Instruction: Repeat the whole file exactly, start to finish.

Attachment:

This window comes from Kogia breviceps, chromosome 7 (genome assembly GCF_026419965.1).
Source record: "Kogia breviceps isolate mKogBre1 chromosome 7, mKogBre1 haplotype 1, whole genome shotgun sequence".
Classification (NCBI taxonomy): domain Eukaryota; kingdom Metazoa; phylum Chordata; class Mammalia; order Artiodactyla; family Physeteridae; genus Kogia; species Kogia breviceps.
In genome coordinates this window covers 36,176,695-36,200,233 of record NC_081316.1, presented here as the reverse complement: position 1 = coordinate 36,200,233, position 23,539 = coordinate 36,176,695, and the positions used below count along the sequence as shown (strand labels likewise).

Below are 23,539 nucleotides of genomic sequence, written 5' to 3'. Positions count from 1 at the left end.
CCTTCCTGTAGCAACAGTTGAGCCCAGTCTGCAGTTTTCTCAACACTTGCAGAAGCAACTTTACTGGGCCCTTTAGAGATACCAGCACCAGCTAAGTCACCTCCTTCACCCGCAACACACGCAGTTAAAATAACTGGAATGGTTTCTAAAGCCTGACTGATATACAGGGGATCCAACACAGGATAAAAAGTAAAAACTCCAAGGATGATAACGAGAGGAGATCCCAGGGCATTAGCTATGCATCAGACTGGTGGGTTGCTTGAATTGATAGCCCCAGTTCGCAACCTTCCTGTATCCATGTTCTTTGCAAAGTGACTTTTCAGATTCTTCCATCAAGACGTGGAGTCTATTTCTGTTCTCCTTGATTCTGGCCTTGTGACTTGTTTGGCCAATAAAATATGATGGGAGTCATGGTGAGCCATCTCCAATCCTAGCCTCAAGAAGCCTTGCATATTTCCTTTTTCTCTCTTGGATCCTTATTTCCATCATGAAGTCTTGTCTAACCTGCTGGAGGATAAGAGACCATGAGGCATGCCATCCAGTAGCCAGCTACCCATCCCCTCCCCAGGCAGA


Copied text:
This window comes from Kogia breviceps, chromosome 7 (genome assembly GCF_026419965.1).
Source record: "Kogia breviceps isolate mKogBre1 chromosome 7, mKogBre1 haplotype 1, whole genome shotgun sequence".
Classification (NCBI taxonomy): domain Eukaryota; kingdom Metazoa; phylum Chordata; class Mammalia; order Artiodactyla; family Physeteridae; genus Kogia; species Kogia breviceps.
In genome coordinates this window covers 36,176,695-36,200,233 of record NC_081316.1, presented here as the reverse complement: position 1 = coordinate 36,200,233, position 23,539 = coordinate 36,176,695, and the positions used below count along the sequence as shown (strand labels likewise).

Below are 23,539 nucleotides of genomic sequence, written 5' to 3'. Positions count from 1 at the left end.
CCTTCCTGTAGCAACAGTTGAGCCCAGTCTGCAGTTTTCTCAACACTTGCAGAAGCAACTTTACTGGGCCCTTTAGAGATACCAGCACCAGCTAAGTCACCTCCTTCACCCGCAACACACGCAGTTAAAATAACTGGAATGGTTTCTAAAGCCTGACTGATATACAGGGGATCCAACACAGGATAAAAAGTAAAAACTCCAAGGATGATAACGAGAGGAGATCCCAGGGCATTAGCTATGCATCAGACTGGTGGGTTGCTTGAATTGATAGCCCCAGTTCGCAACCTTCCTGTATCCATGTTCTTTGCAAAGTGACTTTTCAGATTCTTCCATCAAGACGTGGAGTCTATTTCTGTTCTCCTTGATTCTGGCCTTGTGACTTGTTTGGCCAATAAAATATGATGGGAGTCATGGTGAGCCATCTCCAATCCTAGCCTCAAGAAGCCTTGCATATTTCCTTTTTCTCTCTTGGATCCTTATTTCCATCATGAAGTCTTGTCTAACCTGCTGGAGGATAAGAGACCATGAGGCATGCCATCCAGTAGCCAGCTACCCATCCCCTCCCCAGGCAGA